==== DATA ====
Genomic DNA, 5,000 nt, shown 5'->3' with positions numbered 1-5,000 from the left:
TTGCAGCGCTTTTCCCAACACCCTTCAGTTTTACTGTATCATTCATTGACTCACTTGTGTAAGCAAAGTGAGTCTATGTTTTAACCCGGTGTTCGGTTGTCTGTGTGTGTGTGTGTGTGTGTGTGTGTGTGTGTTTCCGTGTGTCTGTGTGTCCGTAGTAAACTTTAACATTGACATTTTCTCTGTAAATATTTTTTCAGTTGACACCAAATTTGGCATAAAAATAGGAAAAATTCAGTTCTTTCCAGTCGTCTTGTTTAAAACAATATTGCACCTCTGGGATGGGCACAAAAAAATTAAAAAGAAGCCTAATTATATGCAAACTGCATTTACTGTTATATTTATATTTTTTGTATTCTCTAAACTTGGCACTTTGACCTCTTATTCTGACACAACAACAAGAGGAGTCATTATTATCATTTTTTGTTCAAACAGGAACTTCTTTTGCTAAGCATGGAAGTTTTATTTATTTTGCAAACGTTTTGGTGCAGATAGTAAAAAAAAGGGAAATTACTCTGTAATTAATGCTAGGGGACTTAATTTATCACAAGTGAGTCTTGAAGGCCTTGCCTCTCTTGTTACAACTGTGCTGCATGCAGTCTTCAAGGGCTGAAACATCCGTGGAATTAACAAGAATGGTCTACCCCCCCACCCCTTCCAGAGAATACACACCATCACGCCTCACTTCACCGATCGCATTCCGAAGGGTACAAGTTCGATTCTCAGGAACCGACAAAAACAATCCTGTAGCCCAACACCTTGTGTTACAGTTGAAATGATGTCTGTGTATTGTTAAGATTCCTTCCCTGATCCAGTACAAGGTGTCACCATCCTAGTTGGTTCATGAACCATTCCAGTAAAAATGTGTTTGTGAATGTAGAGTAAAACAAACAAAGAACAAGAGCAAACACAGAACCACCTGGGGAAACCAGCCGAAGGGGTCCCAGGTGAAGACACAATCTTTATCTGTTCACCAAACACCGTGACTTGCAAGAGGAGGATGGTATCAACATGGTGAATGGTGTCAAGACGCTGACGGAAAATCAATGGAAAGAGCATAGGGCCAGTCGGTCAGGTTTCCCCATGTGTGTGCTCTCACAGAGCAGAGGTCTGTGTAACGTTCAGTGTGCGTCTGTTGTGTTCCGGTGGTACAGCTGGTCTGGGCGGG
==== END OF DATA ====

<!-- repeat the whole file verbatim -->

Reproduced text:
Genomic DNA, 5,000 nt, shown 5'->3' with positions numbered 1-5,000 from the left:
TTGCAGCGCTTTTCCCAACACCCTTCAGTTTTACTGTATCATTCATTGACTCACTTGTGTAAGCAAAGTGAGTCTATGTTTTAACCCGGTGTTCGGTTGTCTGTGTGTGTGTGTGTGTGTGTGTGTGTGTGTGTTTCCGTGTGTCTGTGTGTCCGTAGTAAACTTTAACATTGACATTTTCTCTGTAAATATTTTTTCAGTTGACACCAAATTTGGCATAAAAATAGGAAAAATTCAGTTCTTTCCAGTCGTCTTGTTTAAAACAATATTGCACCTCTGGGATGGGCACAAAAAAATTAAAAAGAAGCCTAATTATATGCAAACTGCATTTACTGTTATATTTATATTTTTTGTATTCTCTAAACTTGGCACTTTGACCTCTTATTCTGACACAACAACAAGAGGAGTCATTATTATCATTTTTTGTTCAAACAGGAACTTCTTTTGCTAAGCATGGAAGTTTTATTTATTTTGCAAACGTTTTGGTGCAGATAGTAAAAAAAAGGGAAATTACTCTGTAATTAATGCTAGGGGACTTAATTTATCACAAGTGAGTCTTGAAGGCCTTGCCTCTCTTGTTACAACTGTGCTGCATGCAGTCTTCAAGGGCTGAAACATCCGTGGAATTAACAAGAATGGTCTACCCCCCCACCCCTTCCAGAGAATACACACCATCACGCCTCACTTCACCGATCGCATTCCGAAGGGTACAAGTTCGATTCTCAGGAACCGACAAAAACAATCCTGTAGCCCAACACCTTGTGTTACAGTTGAAATGATGTCTGTGTATTGTTAAGATTCCTTCCCTGATCCAGTACAAGGTGTCACCATCCTAGTTGGTTCATGAACCATTCCAGTAAAAATGTGTTTGTGAATGTAGAGTAAAACAAACAAAGAACAAGAGCAAACACAGAACCACCTGGGGAAACCAGCCGAAGGGGTCCCAGGTGAAGACACAATCTTTATCTGTTCACCAAACACCGTGACTTGCAAGAGGAGGATGGTATCAACATGGTGAATGGTGTCAAGACGCTGACGGAAAATCAATGGAAAGAGCATAGGGCCAGTCGGTCAGGTTTCCCCATGTGTGTGCTCTCACAGAGCAGAGGTCTGTGTAACGTTCAGTGTGCGTCTGTTGTGTTCCGGTGGTACAGCTGGTCTGGGCGGG